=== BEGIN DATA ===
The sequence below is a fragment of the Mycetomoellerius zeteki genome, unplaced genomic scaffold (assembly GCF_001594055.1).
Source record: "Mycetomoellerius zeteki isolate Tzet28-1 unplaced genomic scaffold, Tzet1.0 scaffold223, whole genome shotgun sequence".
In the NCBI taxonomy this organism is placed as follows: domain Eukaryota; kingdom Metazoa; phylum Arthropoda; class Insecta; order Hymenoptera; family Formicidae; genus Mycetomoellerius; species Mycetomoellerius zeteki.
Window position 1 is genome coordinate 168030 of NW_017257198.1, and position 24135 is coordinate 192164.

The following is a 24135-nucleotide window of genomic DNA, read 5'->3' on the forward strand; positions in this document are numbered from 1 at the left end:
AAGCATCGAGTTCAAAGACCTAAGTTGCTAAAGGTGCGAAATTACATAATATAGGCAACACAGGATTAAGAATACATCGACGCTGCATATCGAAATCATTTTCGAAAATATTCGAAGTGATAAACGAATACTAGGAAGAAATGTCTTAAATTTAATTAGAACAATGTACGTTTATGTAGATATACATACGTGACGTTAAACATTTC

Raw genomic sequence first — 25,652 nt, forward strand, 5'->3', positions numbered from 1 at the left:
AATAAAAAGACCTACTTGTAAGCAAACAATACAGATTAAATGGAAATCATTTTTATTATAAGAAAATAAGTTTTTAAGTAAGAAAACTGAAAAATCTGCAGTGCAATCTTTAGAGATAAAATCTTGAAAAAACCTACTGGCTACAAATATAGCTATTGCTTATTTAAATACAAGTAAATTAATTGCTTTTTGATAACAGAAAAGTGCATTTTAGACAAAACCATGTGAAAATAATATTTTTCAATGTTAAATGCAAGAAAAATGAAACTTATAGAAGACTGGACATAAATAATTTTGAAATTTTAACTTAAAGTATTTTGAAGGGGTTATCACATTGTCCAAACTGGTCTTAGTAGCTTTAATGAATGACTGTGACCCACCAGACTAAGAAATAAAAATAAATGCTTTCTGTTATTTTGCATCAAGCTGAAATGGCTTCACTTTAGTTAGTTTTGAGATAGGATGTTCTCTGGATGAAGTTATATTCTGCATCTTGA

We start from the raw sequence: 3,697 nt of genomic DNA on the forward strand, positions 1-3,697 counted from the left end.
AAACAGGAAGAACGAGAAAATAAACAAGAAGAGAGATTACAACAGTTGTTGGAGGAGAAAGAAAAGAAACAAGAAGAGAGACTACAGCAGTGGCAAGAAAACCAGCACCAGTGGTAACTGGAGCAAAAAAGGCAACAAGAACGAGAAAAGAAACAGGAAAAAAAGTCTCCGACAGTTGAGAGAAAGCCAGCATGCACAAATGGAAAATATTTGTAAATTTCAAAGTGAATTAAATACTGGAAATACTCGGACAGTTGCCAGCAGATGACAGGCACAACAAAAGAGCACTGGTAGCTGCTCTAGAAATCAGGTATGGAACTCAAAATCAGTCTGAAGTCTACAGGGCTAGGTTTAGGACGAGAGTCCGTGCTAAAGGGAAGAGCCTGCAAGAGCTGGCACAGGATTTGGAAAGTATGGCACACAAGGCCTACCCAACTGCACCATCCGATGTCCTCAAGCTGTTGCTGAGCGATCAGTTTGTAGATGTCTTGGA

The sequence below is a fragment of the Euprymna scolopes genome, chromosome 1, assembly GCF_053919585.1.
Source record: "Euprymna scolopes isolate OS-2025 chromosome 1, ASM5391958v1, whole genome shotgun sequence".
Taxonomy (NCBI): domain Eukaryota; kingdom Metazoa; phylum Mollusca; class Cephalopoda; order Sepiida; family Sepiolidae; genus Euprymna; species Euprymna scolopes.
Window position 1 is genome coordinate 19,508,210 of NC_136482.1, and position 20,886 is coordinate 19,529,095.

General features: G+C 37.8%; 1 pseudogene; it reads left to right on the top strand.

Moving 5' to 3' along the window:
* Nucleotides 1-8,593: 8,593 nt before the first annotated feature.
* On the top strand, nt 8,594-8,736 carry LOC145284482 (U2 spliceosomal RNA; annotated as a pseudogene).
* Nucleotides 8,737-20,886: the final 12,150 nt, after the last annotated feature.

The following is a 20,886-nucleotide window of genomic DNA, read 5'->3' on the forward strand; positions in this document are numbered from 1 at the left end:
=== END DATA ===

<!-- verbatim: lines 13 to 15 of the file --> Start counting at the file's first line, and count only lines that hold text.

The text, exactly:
Taxonomy (NCBI): domain Eukaryota; kingdom Metazoa; phylum Mollusca; class Cephalopoda; order Sepiida; family Sepiolidae; genus Euprymna; species Euprymna scolopes.
Window position 1 is genome coordinate 19,508,210 of NC_136482.1, and position 20,886 is coordinate 19,529,095.

General features: G+C 37.8%; 1 pseudogene; it reads left to right on the top strand.